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Beautiful Mediterranean Appetizers

At Gourmet Gallery we occasionally offer a “Mediterranean Menu” class in conjunction with MClennan Community CollegeC. MCC’s Karen Hix has taught these classes for us, and she returns this week for a 2-class series on Mediterranean foods. Karen is Lebanese and Scottish. Fortunately for us, her Lebanese mother’s cooking expertise (read Mediterranean) beat out the haggis and blood pudding influence her father brought to the union. Thus we have a Mediterranean Menu cooking class by the Scottish/Lebanese- American, Karen Hix. Boy, are we glad!

Her menu will dig into appetizers and salads, main dishes and desserts. No shortage of flavor in these lessons. Below are a couple of recipes that she WON’T be making, some that we have come to love and rely on for our own appetizers classes, parties, and pot-luck events. They are always hits; so, try them even if they seem a little unusual to you.

Baked Pita Chips
Cut split pita rounds into even triangles with a knife or pizza cutter. Place on a cookie sheet. Brush with olive oil and sprinkle sea salt lightly on top of triangles. Bake at 350° F for about 10 minutes, until crisp and lightly browned.

Feta Cheese, Roasted Red Pepper and Pine Nut Dip

6 oz feta cheese ½ c finely chopped fresh Italian parsley
¼ tsp minced garlic Salt and freshly ground black pepper to taste
1 cup sour cream ¼ cup pine nuts, toasted
4 oz cream cheese at room temperature Pita chips, crackers or crudités for serving
1 roasted red bell pepper, diced


Combine the feta, garlic, sour cream, and cream cheese in a food processor, pulse until the ingredients are just combined. Scrape the feta mixture into a bowl and stir in the red pepper and parsley. Season with salt and pepper to taste.

Just before serving, spoon the dip into a serving bowl and scatter the toasted pine nuts on top. Serve with pita chips, crackers or crudités.

Pita Nachos with Hummus and Greek Salsa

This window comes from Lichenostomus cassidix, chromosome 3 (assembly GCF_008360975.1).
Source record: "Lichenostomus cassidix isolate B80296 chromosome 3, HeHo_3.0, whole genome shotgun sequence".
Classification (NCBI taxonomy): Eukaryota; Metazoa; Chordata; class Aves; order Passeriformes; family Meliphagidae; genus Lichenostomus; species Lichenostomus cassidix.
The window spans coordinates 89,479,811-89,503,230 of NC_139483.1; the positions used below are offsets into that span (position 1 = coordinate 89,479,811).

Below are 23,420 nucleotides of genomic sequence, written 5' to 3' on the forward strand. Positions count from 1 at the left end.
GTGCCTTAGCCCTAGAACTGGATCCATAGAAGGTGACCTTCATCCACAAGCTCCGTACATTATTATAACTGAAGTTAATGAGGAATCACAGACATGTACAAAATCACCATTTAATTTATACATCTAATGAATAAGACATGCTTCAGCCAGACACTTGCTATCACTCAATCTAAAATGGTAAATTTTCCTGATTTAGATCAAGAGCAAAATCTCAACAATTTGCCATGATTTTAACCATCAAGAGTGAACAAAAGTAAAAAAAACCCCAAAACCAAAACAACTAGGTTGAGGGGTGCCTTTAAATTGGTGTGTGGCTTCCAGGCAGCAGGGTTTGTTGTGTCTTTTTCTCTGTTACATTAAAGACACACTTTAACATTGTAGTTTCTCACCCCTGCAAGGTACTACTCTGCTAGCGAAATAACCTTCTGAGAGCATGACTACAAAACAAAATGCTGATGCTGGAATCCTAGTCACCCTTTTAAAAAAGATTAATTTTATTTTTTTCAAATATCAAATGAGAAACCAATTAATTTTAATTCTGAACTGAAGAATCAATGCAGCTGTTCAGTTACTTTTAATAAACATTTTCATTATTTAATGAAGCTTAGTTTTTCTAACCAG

1 serrano chile, minced 2 tsp red wine vinegar
½ c diced red onion ½ tsp salt
1 large tomato seeded and diced Pita chips
½ medium cucumber, peeled, seeded, and diced 1 ½ cups hummus*
1 T chopped fresh Mint ½ grated aged mizithra cheese
3 T olive oil

In a medium bowl, combine the chile, onion, tomato, cucumber, and mint. Add the olive oil, vinegar, and salt and toss to coat. Taste and adjust the seasoning.

Arrange the pita wedges on a large platter. Scatter dollops of hummus on top of the pita chips. Spoon the tomato mixture over them and sprinkle with the cheese. Serve immediately.

*Hummus is a dip made from garbanzo beans, tahini paste (optional), and olive oil. There are lots of great recipes for it, or you can use purchased hummus from just about any grocery store. Karen Hix teaches us how to make hummus (a staple at her house) at her next class.

Dates with Prosciutto and Bleu Cheese
We won “Best Appetizer” at the Waco ISD Education Foundation Cook-off this year with this recipe. It sounds weird, but it’s really fabulous!

24 dates
1 c quality bleu cheese
12 thin slices prosciutto (the best you can find at the market)
Aged, sweet balsamic vinegar

Preheat oven to 375° F. Cut the date in half and remove the pit. Place a teaspoon of bleu cheese in cavity and pack in slightly. Wrap the date with a thin strip of prosciutto, knotting or criss-crossing it on the top of the date. Place on a cookie sheet lined with parchment paper and bake in the oven until the prosciutto is toasted and the cheese is warm, about 12 minutes.

(These can be assembled two weeks ahead and kept in an airtight container in the freezer. Remove from freezer and bake per above directions.)

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Simple Italian Cuisine

We recently returned from a trip to Tuscany where we ate, prayed, and loved! One of the best evenings we experienced was the farmhouse dinner at Fattoria il Poggio, a working winery, olive orchard, and farmhouse in Montecarlo, Lucca. It was a beautiful evening with fabulous food, wine, and good friends. They made a spelt soup that I could live on. (After I find a regular spelt supplier, I will make it and share the recipe if it’s okay with the folks at the farmhouse.)

Below is a recipe for Tuscan panzanella. According to my Food Lover’s Companion, panzanella is an Italian bread salad made with onions, tomatoes, basil, olive oil, vinegar, and seasonings and chunks of bread. . . . According to me, it’s delicious! My non-traditional version has a bit of fresh parmesan shavings on top for taste and garnish. Pair with a Tuscan Pinot Grigio.

Traditionally, this salad is made without the heat of an oven with leftover bread. (The Italians did not/do not throw bread away. They gather it up and use it in soups, salads, whatever works.) You can opt to toast or grill your bread first, but the original is stale bread soaked in a bit of water. I prefer soaking in a little water and olive oil mixed.

1 clove garlic, cut in half
1 2-day old country loaf or ciabatta, thickly sliced and torn into 1-inch pieces
6-7 ripe tomatoes, seeded and chopped
2 T drained capers